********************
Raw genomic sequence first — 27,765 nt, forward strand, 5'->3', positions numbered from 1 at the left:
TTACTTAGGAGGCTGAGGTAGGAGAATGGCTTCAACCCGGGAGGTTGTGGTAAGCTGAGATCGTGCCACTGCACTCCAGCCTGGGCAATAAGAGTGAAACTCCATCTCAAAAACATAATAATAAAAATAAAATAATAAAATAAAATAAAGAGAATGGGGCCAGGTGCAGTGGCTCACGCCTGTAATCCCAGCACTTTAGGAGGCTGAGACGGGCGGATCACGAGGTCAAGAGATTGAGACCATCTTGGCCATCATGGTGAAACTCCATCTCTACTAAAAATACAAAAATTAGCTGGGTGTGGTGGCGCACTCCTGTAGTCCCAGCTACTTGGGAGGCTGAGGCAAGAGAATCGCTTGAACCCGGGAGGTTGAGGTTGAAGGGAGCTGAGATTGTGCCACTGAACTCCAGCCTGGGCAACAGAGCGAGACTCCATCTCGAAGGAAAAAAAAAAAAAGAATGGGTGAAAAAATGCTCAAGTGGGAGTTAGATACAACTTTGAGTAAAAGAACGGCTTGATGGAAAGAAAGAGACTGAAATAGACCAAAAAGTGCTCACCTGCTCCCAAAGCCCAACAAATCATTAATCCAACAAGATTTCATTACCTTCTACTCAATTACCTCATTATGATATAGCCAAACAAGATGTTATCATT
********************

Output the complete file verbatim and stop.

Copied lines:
Raw genomic sequence first — 27,765 nt, forward strand, 5'->3', positions numbered from 1 at the left:
TTACTTAGGAGGCTGAGGTAGGAGAATGGCTTCAACCCGGGAGGTTGTGGTAAGCTGAGATCGTGCCACTGCACTCCAGCCTGGGCAATAAGAGTGAAACTCCATCTCAAAAACATAATAATAAAAATAAAATAATAAAATAAAATAAAGAGAATGGGGCCAGGTGCAGTGGCTCACGCCTGTAATCCCAGCACTTTAGGAGGCTGAGACGGGCGGATCACGAGGTCAAGAGATTGAGACCATCTTGGCCATCATGGTGAAACTCCATCTCTACTAAAAATACAAAAATTAGCTGGGTGTGGTGGCGCACTCCTGTAGTCCCAGCTACTTGGGAGGCTGAGGCAAGAGAATCGCTTGAACCCGGGAGGTTGAGGTTGAAGGGAGCTGAGATTGTGCCACTGAACTCCAGCCTGGGCAACAGAGCGAGACTCCATCTCGAAGGAAAAAAAAAAAAAGAATGGGTGAAAAAATGCTCAAGTGGGAGTTAGATACAACTTTGAGTAAAAGAACGGCTTGATGGAAAGAAAGAGACTGAAATAGACCAAAAAGTGCTCACCTGCTCCCAAAGCCCAACAAATCATTAATCCAACAAGATTTCATTACCTTCTACTCAATTACCTCATTATGATATAGCCAAACAAGATGTTATCATT